After one more public test build early next year, Microsoft plans to release the final version of Internet Explorer 8 in calendar 2009.
Microsoft officials shared the updated timetable via a November 19 post on the IE Blog.
Until yesterday, Microsoft's only official pronouncement of when the final IE 8 release was due was before the end of "this year." I had heard from insiders that Microsoft was aiming to release the final IE 8 build in November, 2008 -- a plan which seemed quite ambitious given how often I "report a Webpage problem" to Microsoft when I'm surfing the Web using IE 8 Beta 2.
IE General Manager Dean Hachamovitch provided information on the updated IE 8 timetable on Wednesday. From his post:
"We will release one more public update of IE8 in the first quarter of 2009, and then follow that up with the final release.
"Our next public release of IE (typically called a 'release candidate') indicates the end of the beta period. We want the technical community of people and organizations interested in web browsers to take this update as a strong signal that IE8 is effectively complete and done. They should expect the final product to behave as this update does. We want them to test their sites and services with IE8, make any changes they feel are necessary for the best possible customer experience using IE8, and report any critical issues (e.g., issues impacting robustness, security, backwards compatibility, or completeness with respect to planned standards work). Our plan is to deliver the final product after listening for feedback about critical issues."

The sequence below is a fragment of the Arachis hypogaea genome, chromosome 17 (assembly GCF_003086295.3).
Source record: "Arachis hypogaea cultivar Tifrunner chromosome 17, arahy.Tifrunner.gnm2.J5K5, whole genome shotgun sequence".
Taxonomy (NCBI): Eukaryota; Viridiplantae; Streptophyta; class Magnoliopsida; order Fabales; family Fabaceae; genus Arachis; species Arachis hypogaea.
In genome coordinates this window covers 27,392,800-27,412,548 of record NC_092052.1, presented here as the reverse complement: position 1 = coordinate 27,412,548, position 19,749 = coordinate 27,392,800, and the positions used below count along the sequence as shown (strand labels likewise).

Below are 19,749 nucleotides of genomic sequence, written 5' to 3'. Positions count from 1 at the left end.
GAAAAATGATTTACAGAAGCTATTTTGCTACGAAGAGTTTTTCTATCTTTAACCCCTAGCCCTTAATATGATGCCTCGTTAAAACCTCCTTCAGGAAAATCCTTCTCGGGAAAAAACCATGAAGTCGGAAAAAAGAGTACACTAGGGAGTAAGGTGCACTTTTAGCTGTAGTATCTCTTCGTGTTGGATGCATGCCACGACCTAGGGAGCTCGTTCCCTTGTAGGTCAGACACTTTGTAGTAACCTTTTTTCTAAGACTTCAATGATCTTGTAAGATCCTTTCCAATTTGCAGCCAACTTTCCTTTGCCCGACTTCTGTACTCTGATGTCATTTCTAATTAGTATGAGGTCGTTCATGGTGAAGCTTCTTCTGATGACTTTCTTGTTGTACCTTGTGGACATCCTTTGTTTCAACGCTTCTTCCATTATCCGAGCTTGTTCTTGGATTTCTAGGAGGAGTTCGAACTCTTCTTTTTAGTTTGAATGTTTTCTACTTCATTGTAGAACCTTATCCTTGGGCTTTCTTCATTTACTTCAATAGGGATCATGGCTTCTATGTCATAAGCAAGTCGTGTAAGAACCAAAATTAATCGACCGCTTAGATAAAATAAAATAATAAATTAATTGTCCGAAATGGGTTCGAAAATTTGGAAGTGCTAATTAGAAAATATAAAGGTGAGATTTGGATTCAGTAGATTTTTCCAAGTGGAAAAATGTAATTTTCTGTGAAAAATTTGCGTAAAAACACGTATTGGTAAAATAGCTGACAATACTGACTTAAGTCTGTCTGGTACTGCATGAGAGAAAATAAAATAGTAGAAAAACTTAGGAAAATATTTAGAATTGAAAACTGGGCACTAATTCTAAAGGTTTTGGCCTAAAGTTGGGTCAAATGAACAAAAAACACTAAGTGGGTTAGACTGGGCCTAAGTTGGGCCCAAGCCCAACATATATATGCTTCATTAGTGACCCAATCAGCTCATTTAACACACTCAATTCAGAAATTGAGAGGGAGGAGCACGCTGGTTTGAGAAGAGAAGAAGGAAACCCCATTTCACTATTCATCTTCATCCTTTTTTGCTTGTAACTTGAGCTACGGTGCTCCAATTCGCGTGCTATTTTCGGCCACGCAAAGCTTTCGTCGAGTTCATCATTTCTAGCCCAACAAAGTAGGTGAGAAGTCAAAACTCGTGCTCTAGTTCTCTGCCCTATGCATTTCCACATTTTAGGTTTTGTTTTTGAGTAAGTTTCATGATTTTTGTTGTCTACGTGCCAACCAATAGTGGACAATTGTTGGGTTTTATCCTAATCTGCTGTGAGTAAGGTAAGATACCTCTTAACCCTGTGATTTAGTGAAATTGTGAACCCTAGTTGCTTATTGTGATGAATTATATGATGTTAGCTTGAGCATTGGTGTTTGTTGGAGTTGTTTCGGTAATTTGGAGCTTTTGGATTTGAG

If Windows 7, which includes IE 8 as part of the operating system, is released to manufacturing around mid-year 2009, perhaps the final, standalone IE 8 will debut around the same time.
Anyone else testing IE 8 Beta 2? What's your take on how close to done Microsoft's next browser release really is?